Do you tweet? Have a Facebook fan page?  Belong to some other social site you'd like your readers to know about? Check with each site and/or your blog host to see if there is a button or widget you can add to your site that will direct your blog readers to those locations. Twitter, for example, offers a few different options. You can have a simple button, or you can have a widget that displays your most recent tweets.

Remember, it's all about making it easy for your readers to keep up with where you are and what you're saying.

Post sharing options

This seems like a no-brainer, but I've seen plenty of blogs that don't have this. If someone likes your post enough to share it on Facebook, don't make them open a new tab/window, sign in, copy/paste the link into their status and hit send. If they're in a hurry, they might not share at all. With share buttons, it takes a fraction of the time to post a link to FB, Twitter, or any other number of sites.

In Blogger, you can access this by going to your layout, then clicking edit in the box where your blog posts go. Check the box for "show share buttons" and you're all set!

"My Writing" section

If you're published, have a dedicated place on your blog to show off your work. If you have books for sale, you can put the covers and links in your sidebar. You can have a separate page or tab that lists links to anything you have published or available for purchase.

If you're NOT published, don't worry. If you feel so inclined, post a few paragraphs as a sample, or include blurbs for what you're currently writing or querying to agents. You can also not do this. It's up to you.

All of these features will help your readers find and share your content with ease. There is one last thing I want to mention, and that's comment moderation options. Everyone has their own take on this, and reasons for why they do what they do, but here's my two cents:

I don't have comment moderation, I don't use captcha authentication, and I do allow anonymous comments. I want my blog to be a dialogue. Why would I put up any barriers for people who've taken the time to read and then leave a comment? You might get a spam comment now and then, but they're easily deleted (I haven't had one in quite some time. Blogger's new spam filter is pretty good about catching them). I don't moderate comments partially because I don't want the hassle of having to approve them all, but mostly because I kind of hate when other people use it. I hate not knowing if there are additional comments before mine that I'm not seeing because they haven't been approved yet. Those comments might say something interesting that I'd also like to respond to. I also like to keep up with the conversation on a post I take time to comment on, so I'll click the box to subscribe to follow-up comments. If there are four comments in the queue before mine, I'm pretty sure I don't get notifications for those, so I won't know to come back and check the discussion unless someone comments after me.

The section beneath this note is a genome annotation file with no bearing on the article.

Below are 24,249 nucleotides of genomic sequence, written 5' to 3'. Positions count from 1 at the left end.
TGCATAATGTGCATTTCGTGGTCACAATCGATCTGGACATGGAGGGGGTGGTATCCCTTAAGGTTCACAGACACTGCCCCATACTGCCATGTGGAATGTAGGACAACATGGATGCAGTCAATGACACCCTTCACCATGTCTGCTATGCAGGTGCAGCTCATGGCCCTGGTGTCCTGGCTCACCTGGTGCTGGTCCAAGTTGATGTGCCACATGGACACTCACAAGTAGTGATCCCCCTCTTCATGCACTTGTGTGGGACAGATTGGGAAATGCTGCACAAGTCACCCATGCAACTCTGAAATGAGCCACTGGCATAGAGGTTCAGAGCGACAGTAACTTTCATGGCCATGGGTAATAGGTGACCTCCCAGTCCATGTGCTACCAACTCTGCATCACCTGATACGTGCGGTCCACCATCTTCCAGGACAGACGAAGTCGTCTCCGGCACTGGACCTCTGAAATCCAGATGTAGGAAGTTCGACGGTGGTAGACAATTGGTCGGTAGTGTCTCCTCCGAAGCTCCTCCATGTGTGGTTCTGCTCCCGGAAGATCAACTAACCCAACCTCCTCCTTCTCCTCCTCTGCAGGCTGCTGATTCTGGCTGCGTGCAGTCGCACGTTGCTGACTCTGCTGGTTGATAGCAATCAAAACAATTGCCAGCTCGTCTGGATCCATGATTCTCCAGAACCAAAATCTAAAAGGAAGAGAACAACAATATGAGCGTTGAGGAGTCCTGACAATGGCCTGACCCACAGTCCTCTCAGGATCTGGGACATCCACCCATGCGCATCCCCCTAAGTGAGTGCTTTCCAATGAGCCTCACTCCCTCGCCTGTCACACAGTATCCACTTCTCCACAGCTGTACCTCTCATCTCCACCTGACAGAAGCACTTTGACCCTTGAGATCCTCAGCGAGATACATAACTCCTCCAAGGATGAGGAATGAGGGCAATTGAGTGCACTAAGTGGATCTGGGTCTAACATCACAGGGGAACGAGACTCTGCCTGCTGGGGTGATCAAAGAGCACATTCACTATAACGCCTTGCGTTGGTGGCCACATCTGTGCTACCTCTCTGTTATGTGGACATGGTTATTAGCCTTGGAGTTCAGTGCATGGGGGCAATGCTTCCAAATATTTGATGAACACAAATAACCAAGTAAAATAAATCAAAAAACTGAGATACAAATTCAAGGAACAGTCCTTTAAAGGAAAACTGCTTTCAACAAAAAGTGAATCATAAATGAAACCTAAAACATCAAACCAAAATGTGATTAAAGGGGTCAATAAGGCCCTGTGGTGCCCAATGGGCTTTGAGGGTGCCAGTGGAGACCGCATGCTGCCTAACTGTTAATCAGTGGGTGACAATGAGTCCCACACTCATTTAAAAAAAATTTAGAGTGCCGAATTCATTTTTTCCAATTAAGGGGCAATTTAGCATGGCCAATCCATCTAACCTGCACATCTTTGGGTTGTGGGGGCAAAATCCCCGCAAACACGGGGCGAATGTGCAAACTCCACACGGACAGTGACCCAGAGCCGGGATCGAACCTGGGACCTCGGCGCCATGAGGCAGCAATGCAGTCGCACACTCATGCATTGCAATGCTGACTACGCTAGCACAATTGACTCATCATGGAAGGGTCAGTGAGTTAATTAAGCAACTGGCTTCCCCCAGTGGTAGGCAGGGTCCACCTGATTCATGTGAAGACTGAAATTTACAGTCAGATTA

That's my opinion on the issue. You'll do with the comments what you think makes sense for you. But as for the other things, I hope to see all those features next time I visit your blogs, if they aren't there already.

Are there any other features you think are must-haves for writers who blog?

02 January 2012

Yes, I am a Judgmental Bitch

Whoa, what? Where'd that come from, you ask? Well, New Year, New Me! Okay, not exactly. And I'm not exactly a judgmental bitch... not all the time, at least. This post has been brewing in my head for some time now, and I figured what better way to open the new year than with a bit of spunk? The post title is fair warning to you all: I'm not about to be nice, and you might disagree with me, but I don't care.

Let's talk about erotica, shall we? A year and a half ago I first wrote my little Erotica Writer's Manifesto. It was partially serious, and partially facetious. One line in particular is especially important to me:  

I will not write trash.

I feel the need to reiterate this, and expand upon it. I know what some of you may be thinking: How do you define trash? One man's trash is another man's treasure. Or in the case of erotica, one person's squick may be another person's kink. I get that, I do. I like a good spanking scene now and then (as you can probably tell from my new short story), but that might totally turn off other people. That's fine. But for me, there is a line.

I joined a group of erotica writers late last year, excited to be in a group of like-minded people who write the same sort of stories I write. I love Agent Query Connect, and they aren't prudes by any stretch of the imagination, but I thought a forum specifically for erotica writers would be perfect for me. Well, I didn't stay long. I poked around for a couple weeks, interacted a bit, but then I deleted my account. I couldn't get anything more there than I do from AQC and my network of writing friends on Facebook and Twitter. That, and I didn't like some of the conversation taking place there.